Next Generation Air & Heat, Inc. Blog: Posts Tagged ‘Winter Garden’

Air Conditioning Guide: Outdoor Air Conditioning Components

Monday, August 20th, 2012

As long as all the parts are working well, air conditioning in Cocoa is a modern convenience we can easily take for granted and overlook. No matter the size, in every unit, the basic purpose is one of extracting heat from the conditioned space and moving it to the outside, leaving cool air in its place. This process easily divides into indoor and outdoor components.

In the Box Outside

Placed on a small slab on the ground alongside many homes or on the roof of large buildings, air conditioning units contain the compressor and condensing coils that enable the main (and noisiest) function of the process.

The refrigerant is contained within a closed loop, entering the compressor as an expanded gas full of heat.  Under pressure, that heat is released when the molecules are squeezed so tightly together the refrigerant returns to its liquid state.

The passing into the condensing coils, a series of delicate fins, the released heat is allowed to dissipate through the fins into the air where a small fan blows it away.  Water is also a by-product of the condensation and drains into a pan and eventually into the ground.

The condensing coil ends at the exchange valve where it is held to create just the right pressure for the evaporating coil indoors to operate at its maximum efficiency.

AC Maintenance

When maintained on a regular basis, the system requires little attention and over sight beyond scheduled appointments with a Cocoa AC company like Next Generation Air & Heat. Call us today to schedule your appointment!

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Air Conditioning Guide: Cooling Coil or Evaporator Coil Diagnosis & Repair

Monday, July 2nd, 2012

Inside the air handler of your Orlando air conditioning system is a cooling coil or evaporator coil. From a home cooling perspective, this is where the magic happens: where the actual cooling occurs. So, if there is a problem with the cooling or evaporator coil, you will notice a decrease in the performance of your AC system.

You may notice that the air flow has slowed significantly or even stopped, even though you can hear the air handler running. You may also notice that the air isn’t as cool as it used to be or should be. Aside from having a house that is not cool enough, this can also cause problems like high electricity bills or damage to other parts of the air conditioner. Use this quick guide to start diagnosing and repairing the problem.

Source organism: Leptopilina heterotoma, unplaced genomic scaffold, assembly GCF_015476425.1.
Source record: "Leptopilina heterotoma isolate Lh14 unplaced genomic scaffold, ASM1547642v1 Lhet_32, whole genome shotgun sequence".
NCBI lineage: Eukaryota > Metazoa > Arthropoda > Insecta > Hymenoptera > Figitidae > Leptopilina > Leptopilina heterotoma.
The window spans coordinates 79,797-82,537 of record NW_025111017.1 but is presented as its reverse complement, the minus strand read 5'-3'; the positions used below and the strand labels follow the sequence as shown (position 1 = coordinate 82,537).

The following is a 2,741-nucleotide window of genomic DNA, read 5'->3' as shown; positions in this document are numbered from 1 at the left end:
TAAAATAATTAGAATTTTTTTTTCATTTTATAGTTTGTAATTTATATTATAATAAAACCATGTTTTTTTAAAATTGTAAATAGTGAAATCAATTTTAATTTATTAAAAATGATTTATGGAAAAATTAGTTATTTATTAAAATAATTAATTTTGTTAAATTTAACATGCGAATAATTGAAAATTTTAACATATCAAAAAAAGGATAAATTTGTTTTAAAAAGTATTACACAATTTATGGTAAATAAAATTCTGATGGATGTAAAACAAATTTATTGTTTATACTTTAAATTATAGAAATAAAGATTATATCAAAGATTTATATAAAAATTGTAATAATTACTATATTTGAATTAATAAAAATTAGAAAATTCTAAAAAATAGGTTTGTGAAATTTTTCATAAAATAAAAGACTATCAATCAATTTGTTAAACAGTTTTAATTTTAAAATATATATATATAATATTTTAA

Diagnosis

For starters, just try to get a good look at the cooling coil. Some problems are obvious enough upon visual inspection that no further diagnostics or major repair is necessary.

If you can see your cooling coil, look for things like:

  • Dirt and debris
  • Mold
  • Staining that indicates a refrigerant leak
  • Ice or frost
  • Damaged fins on the coil

Repair

Any of these could be the culprit that is degrading the performance of your AC system. For most repairs you will want to call in a licensed Orlando air conditioning technician. Especially if the problem is something potentially hazardous like mold growth or a refrigerant leak, you don’t want to take the risk. Let a Next Generation Air & Heat technicians who is trained in safely and effectively repairing the problem take care of it, so that your home can be comfortable again.

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Air Conditioning Guide: Finding an Ozone Friendly Air Conditioner

Monday, June 25th, 2012

We’ve heard about ozone depletion for almost 20 years as a major problem caused by a variety of chemicals we use almost every day. Propellants in aerosols, certain cleaning materials and the refrigerant in your air conditioning system are all culprits in the depletion of the ozone layer. So when you purchase a new AC in Rockledge, you want to be sure you won’t continue to contribute to the problem.

What Causes Ozone Depletion?

The number one contributor to ozone depletion is chloroflourocarbons, the man-made chemicals used in air conditioners since Thomas Midgley, Jr. invented the compound in the 1920s. When these chemicals reach the stratosphere, the ultraviolet light from the sun breaks the compound down to its base components, including chlorine atoms which subsequently break down thousands of molecules of ozone before dissipating.

The earliest CFCs used in air conditioners were incredibly damaging to the ozone. But since legislation was passed to stop the damage and new technologies were developed, there are less damaging alternatives.

Specifically, the refrigerant R410-A is considered environmentally friendly in that it doesn’t cause ozone depletion. Some air conditioners still ship with the older refrigerant R-22, however, which has been linked to ozone depletion and will no longer be allowed in new products after 2020.